Most in our party spent the afternoon relaxing and sleeping.  The boys had to get out and explore though and found some local kids to play with.  It was kind of interesting to me as the kids had set up a volleyball net across the road and were embroiled in a boys vs. girls v-ball match.  Small town Peru and we are playing volleyball.  I would have never guessed.  Language barriers were overcome and smiles were all around.  I decided to join in on the girls team.  The girls quickly became interested in these little gringo boys and had to get lots of pictures of them and have them pose for pictures with each of the older girls.  Why do these boys of mine seem to find girl friends every where they stop?  Must be the stunning good looks they inherited from their dad.

Early the next morning (5:30 breakfast and on the trail by 7:00) we were up to start a 24 km walk to our next stop at Santa Theresa.  I was worried about this day as I figured the boys would be whining and complaining the whole way.  How much further?  How much longer?  Are we there yet?  This could not have been further form the truth.  They were incredible!!!  Carrying more and out hiking most of the people in our group.  The hike itself was also incredible.  Parts of it were along a dirt road and fairly flat, then at times we were on trails through the jungle with quite extensive up-hill and down-hill climbs.  The weather cleared and we had unbelievable views of the sacred valley and parts of the Inca Trail.  Very magical to be walking through this very spiritual valley and mountain range.  

Along the way we walked by several small houses and villages.  Unbelievable how these people live.  I found myself wondering how the managed to get all the supplies to live up there.  How does one get a fridge up that road and trail?  The folks who lived here were very hospitable and came out to greet us with snacks and water for sale as we stopped for breaks.  Before one of the first stops, our guide Kenny, warned us that the family we were going to see has a pet monkey.  While it is tame and should not hurt you, please try not to pet it or touch it as it may nip at you and bite your fingers looking for treats.  Of course as soon as they brought out the monkey, the boys are right in there holding it and petting it.   I can't believe they made it out of South America without rabies or flees from all the animals they were petting.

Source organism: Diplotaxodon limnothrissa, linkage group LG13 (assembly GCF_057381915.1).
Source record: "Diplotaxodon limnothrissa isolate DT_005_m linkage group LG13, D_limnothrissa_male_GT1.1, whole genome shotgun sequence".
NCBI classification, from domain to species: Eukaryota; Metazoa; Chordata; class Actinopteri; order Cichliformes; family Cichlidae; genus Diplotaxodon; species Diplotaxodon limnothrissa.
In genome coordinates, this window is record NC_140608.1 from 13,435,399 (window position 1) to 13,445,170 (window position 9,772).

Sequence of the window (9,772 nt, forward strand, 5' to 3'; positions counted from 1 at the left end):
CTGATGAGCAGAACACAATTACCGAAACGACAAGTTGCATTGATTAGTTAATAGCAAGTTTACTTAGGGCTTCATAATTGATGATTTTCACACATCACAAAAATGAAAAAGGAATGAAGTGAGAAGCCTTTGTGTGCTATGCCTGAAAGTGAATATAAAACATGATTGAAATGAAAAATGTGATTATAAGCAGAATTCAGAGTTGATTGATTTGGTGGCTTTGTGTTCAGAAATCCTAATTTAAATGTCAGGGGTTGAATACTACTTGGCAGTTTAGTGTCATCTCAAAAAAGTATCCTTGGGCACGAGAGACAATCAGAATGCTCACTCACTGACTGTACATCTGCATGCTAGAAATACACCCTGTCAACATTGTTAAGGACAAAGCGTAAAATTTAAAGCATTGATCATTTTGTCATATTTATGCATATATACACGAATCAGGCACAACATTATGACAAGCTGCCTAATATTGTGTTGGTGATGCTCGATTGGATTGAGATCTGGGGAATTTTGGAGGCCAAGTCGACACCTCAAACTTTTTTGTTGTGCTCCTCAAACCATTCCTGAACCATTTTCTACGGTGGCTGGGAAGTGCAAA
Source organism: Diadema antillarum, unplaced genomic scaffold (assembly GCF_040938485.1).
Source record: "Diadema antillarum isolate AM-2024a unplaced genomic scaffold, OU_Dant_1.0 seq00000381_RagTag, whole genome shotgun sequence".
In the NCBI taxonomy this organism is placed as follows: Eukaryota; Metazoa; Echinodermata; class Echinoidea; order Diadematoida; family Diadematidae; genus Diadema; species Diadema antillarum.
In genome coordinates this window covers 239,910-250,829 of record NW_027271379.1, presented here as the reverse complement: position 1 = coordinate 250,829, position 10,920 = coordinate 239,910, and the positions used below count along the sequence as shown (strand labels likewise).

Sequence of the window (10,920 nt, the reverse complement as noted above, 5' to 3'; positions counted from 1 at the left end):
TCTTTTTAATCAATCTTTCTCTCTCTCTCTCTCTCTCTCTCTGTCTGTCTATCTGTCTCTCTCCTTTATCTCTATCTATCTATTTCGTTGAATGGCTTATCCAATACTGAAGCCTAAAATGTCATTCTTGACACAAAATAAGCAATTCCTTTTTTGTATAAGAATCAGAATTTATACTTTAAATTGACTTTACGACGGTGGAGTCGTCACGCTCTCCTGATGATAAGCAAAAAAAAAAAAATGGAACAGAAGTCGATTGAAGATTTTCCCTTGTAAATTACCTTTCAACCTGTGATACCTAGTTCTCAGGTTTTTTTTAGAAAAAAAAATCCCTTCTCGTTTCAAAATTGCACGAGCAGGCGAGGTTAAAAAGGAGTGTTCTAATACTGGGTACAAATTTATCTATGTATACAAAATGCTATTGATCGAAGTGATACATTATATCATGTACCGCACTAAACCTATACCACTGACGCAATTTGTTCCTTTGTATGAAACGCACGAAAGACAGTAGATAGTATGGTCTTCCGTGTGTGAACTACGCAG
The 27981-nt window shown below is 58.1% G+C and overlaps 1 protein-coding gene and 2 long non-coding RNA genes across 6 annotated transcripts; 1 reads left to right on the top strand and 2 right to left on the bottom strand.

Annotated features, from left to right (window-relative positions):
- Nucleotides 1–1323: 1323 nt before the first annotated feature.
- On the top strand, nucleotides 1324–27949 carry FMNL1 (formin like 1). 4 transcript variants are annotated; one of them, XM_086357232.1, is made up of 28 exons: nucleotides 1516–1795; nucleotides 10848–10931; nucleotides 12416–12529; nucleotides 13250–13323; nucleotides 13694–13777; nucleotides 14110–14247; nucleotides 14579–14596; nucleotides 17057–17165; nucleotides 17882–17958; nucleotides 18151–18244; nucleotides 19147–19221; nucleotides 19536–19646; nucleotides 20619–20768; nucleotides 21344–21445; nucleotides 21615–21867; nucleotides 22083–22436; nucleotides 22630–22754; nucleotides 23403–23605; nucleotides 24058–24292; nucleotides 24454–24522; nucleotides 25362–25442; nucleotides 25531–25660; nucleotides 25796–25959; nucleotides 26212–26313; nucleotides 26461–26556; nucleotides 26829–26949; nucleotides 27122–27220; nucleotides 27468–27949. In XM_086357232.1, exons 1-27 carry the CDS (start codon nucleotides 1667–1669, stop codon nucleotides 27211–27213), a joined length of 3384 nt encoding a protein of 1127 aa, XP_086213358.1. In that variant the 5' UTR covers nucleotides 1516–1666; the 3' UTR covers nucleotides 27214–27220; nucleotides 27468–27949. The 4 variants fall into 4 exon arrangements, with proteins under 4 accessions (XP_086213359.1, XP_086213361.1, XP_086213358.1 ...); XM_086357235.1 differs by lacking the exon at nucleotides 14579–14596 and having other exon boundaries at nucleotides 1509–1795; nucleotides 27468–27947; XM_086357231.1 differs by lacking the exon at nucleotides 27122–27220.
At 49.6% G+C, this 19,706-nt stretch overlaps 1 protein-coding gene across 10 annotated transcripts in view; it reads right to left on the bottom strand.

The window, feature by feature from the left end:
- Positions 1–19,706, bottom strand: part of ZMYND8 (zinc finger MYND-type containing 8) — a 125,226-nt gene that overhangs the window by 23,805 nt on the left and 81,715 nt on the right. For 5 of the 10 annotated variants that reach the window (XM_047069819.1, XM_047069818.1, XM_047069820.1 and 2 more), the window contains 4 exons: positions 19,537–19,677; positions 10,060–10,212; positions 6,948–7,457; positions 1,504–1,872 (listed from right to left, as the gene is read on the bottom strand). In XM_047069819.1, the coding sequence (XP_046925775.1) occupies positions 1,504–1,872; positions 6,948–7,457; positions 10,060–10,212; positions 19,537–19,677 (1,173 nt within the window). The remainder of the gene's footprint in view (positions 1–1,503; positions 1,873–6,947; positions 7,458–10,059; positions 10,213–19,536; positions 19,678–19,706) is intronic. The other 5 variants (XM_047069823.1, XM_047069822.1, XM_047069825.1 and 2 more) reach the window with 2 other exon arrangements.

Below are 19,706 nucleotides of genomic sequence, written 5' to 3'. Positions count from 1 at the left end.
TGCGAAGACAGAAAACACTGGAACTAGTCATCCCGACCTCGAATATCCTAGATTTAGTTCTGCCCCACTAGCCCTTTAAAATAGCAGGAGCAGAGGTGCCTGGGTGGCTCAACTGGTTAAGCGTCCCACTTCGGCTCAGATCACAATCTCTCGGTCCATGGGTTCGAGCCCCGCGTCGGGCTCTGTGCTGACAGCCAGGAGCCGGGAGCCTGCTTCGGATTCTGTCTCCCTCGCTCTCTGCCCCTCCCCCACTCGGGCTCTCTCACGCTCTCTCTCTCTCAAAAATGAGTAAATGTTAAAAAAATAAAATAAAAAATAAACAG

After over 12 hours of hiking with several stops along the way for snacks, water, lunch and talks about the history of the area we made it to the next village and our stop for the night, Santa Theresa.  This village was significantly larger and our accommodations were a little less "basic".   Of course we were all extremely tired and sore after a gruelling day.  Luckily just outside the village and down close to the river there are some beautiful natural hot springs.  Just what the body needed.  A driver and our van picked us up at our hostel and drove us down to the hot springs along a dirt / rock road beside the river.  Now this river was amazing.  We had been walking by it all day long and every time I saw it, I was left breathless.  It was the most treacherous, violent, white water I have ever seen.  As we were driving to the springs the weather turned and we ended up swimming in the rain.  No problem at first, but about 15 minutes before we were supposed to be picked up by our van, one of the guides showed up and informed us that the road had become a mud bog, washed out and the van could not make it to pick us up.  We would have to walk about 15 minutes to where the van could safely get us.  My first thought was, oh man more walking...ugh.

This 15 minute "walk" became much more of an adventure than our guide made it seem.  You see by now it was dark, still raining, and the road was knee deep mud.  The only way to get to the vans was to walk right by the raging river along huge boulders and mud bogs.  Oh and Aiden was  in his flip-flops so I ended up giving him a piggy back ride.  This was the scariest thing I have ever done.  Dark.  Rainy.  Huge boulders.  Mud bogs.  Aiden on my sore tired back.  A huge tumultuous river right beside us.  I don't know how I made it, but several times I was looking at the river figuring one tiny miss step and we are goners.  We made it though, all be it very wet, muddy, and tired and actually had big smiles about making through another crazy South American adventure.

The final day of our bike and hike was just a small 8 km walk along the train tracks to Aqua Calientas the town at the base of Machu Picchu.  Never thought I would say that...an easy small 8 km walk with full packs.  But first we spent a couple of hours ziplining across the raging river, traveling from mountain to mountain.  On the hiking trail again, the boys blew me away with their ability to keep on trucking along.  This day was considerably easier than the previous day though as it was basically flat and still quite beautiful walk through the jungle.  Aqua Calientas is a very beautiful town along the river looking up at Machu Picchu.  It is also very commercialized with lots of fancy hotels and restaurants.  We however, were not in the fancy hotels.  Once again, we were in a "basic" hostel accommodation but quite nice compared to our first night.  We did take advantage of one of the fancy restaurants the next night when we paid for the full buffet.  I don't think the restaurant realized how much the boys could put away when they charged them half because they were considered children.  After all the calories they burnt off biking and hiking they definitely ate more than the average ordinary bear.

Next up the hike up to Machu Picchu!!!
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Comments

shirlee pollock on

i suspect it is tricky to keep your blog up to date, please continue to do so
we truly enjoy reading your details and of course seeing the photos.
these are countries to which uncle and I probably will never get to visit So
thanks for sharing with us. Wished for safe travel go with you.